LOOKING back over the historic Marriage Equality Referendum of 2015, the mother of a young, gay Donegal man shares what the result meant to her and her family. Here is her account given to the Donegal News.
“I remember driving to Dublin one day. Someone, I am pretty sure it was Ray D’Arcy, was conducting an engaging and honest interview with Rory O’Neill, also known as ‘Panti Bliss’.
Of course I turned the radio up just a bit. They spoke about his plans for the future, the ongoing business development of ‘Panti Bar’, some talks he was giving at various American Universities and of course that speech at the Abbey Theatre where the day to day discrimination suffered by Ireland’s gay community was so nobly put.
They also spoke about the now famous ‘marriage referendum’. The general consensus was that it would be defeated first time round and it’s first time going before the people would serve to start a discussion on the subject.
My son, who has been gay since birth to our knowledge and to his own knowledge since aged 11, was of the same negative view. He didn’t see ‘gay marriage’, in his lifetime.
I sighed. I pulled in at Aughnacloy for a coffee. This parenting is tough bloody going.
Then of course May 22nd, 2015 happened. Him coming home to vote was a no-brainer. In our household, voting is a civil obligation which can only be weaselled out of on the sure and certain knowledge that never again will mama’s cooking be coming your way. In other words we all vote, every time. Suitably registered, our 18-year-old also started looking forward to equality.
Let’s not pretend that the discrimination, of which Panti spoke, is secret, or ever was. Indeed, just this Christmas, I was telling our prodigal, home for the holidays, about a man who had died.
He then took us on a tale of how this man’s wife had saved him. He had been waiting for a bus in Castlefin and the lady heard the abuse being hurled at him. She came over, put him into her car and delivered him home. I was gobsmacked. He had never told me. Why? Why indeed. That was my next question. Because every time this happened, it upset me.
People have no shame. Walking down the street in Stranorlar, a group of young fellas were sneering and throwing abuse openly. You imagine that they save that for when he is alone.
No they don’t. I was with him. I pulled away to give them some of my mind but was pulled back. Tugging at my sleeve was my son.
“Ma, it’ll be worse if ya say anything. Then I’ll get it not just because I am gay, but because I have to get my mother to do my dirty work as well. I have to face this every day, if I can, you can for a few minutes,” he said.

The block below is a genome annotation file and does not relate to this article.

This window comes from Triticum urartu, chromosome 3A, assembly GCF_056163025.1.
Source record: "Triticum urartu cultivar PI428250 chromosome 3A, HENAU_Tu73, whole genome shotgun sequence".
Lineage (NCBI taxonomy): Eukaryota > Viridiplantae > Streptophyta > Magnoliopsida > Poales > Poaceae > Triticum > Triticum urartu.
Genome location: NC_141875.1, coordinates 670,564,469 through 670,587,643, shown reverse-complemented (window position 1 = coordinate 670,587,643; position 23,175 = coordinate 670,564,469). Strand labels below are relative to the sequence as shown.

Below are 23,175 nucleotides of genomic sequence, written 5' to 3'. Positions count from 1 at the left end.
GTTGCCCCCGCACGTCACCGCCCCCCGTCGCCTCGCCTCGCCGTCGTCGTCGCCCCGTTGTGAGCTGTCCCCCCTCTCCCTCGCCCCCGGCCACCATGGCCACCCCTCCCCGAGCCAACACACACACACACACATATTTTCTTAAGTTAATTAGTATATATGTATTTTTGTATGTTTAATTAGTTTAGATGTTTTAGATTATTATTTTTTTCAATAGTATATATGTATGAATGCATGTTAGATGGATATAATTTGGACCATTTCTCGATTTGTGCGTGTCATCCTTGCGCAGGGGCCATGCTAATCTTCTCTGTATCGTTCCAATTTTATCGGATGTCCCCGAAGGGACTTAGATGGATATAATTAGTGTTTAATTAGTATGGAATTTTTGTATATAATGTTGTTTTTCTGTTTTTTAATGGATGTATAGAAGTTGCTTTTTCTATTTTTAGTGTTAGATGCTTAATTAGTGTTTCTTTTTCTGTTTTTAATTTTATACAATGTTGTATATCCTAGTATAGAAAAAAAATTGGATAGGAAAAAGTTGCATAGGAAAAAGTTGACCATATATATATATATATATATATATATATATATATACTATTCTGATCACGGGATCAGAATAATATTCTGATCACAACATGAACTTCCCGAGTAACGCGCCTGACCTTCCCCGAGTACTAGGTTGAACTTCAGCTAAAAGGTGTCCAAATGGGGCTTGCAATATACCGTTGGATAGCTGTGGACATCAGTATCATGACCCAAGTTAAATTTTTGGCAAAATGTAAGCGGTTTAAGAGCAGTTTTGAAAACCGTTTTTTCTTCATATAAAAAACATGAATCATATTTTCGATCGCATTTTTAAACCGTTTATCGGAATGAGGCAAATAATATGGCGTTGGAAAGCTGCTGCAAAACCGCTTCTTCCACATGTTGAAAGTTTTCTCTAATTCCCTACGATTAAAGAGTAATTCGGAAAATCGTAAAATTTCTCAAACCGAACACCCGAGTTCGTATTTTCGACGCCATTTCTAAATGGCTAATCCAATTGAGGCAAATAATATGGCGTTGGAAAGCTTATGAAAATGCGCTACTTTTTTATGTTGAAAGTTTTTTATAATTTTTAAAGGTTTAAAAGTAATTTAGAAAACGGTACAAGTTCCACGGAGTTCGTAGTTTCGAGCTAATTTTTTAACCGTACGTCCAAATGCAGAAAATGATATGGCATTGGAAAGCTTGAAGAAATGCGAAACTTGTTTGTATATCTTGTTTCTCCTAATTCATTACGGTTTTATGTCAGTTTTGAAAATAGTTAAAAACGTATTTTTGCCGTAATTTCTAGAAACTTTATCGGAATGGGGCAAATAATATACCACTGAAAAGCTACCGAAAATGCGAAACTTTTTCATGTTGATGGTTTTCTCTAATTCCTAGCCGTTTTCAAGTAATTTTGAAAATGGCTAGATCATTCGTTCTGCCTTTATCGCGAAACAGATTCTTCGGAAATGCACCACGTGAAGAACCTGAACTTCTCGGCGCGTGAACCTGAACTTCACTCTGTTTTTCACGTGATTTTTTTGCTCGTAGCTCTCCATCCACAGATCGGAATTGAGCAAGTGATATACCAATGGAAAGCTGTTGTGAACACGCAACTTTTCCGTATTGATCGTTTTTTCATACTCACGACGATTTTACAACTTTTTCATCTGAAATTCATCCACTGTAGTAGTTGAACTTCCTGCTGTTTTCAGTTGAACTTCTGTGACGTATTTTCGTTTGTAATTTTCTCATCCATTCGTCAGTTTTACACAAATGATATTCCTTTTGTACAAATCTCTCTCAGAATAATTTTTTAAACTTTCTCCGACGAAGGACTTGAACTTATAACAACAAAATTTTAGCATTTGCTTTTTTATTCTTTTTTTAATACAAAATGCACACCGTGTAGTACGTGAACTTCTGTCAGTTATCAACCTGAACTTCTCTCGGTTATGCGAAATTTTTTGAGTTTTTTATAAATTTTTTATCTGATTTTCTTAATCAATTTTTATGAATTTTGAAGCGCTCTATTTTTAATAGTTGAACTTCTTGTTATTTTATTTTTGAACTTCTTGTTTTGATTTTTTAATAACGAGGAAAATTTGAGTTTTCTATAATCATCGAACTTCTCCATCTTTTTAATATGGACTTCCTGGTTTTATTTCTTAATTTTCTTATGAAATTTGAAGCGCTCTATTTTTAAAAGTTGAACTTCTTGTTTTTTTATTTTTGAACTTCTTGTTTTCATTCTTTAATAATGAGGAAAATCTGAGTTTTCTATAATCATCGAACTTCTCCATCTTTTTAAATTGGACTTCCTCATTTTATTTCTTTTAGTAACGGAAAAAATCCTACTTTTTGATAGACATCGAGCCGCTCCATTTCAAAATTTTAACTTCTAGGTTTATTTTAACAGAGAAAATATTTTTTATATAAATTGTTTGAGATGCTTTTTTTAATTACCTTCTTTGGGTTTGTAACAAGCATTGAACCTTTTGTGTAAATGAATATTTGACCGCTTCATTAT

I can still taste how angry I was that day.
The extent of his abuse and discrimination was everyday. But also, the extent of those who stood up for him was and is heartrendingly reassuring that, as human beings, there is some hope.
The debates and counter arguments of the campaigns became real. As a family, and certainly as a husband and wife with four children, part of our focus had to be preparing for failure. We did all we could so that if the vote was a ‘No’, we would be able to keep going.
Marriage equality! What was it all for? Let’s face it, marriage is not easy, and my husband and I have had more than our fair share of difficulties. I asked my son this one day “Jaysus, is this really what you want? This battling and enduring to keep a relationship that started nearly 30 years ago afloat? Without ‘marriage’, we’d be free to call it a day.”
The craic does be good in our house and I expected a loud laugh in agreement. Instead I got “Mum…. That is EXACTLY what I want. I want a love so deep and so publicly proclaimed that when things get tough, we can fight and work and fight and work just like you and dad did to keep it going.”
There isn’t much you can say to that, so I shut up! Sometimes I might feel the fight and work is just too much, and that’s OK too.
With the backdrop of both the abuse in adolescence, and the depriving our citizens of what we take for granted for ourselves, May 22nd was a nervous day. May 23rd I was up first. I wanted to see how things were going so that if it wasn’t good, we could go into support mode.
The rest is history – made by us all.
All six of us sat and watched every single minute of coverage. It over-ran and a dinner engagement we had went out the window. I was finally able to look at my children without the pain of one of them being ‘less’ in our society. This is what 2015 meant to me.
That weekend, he went for drinks with a school friend. The weekend that was in it, they asked for details and prices of wedding packages. Reality hit home!”
“Jaysus Ma, this Marriage Equality is the worst thing EVER,” he moaned.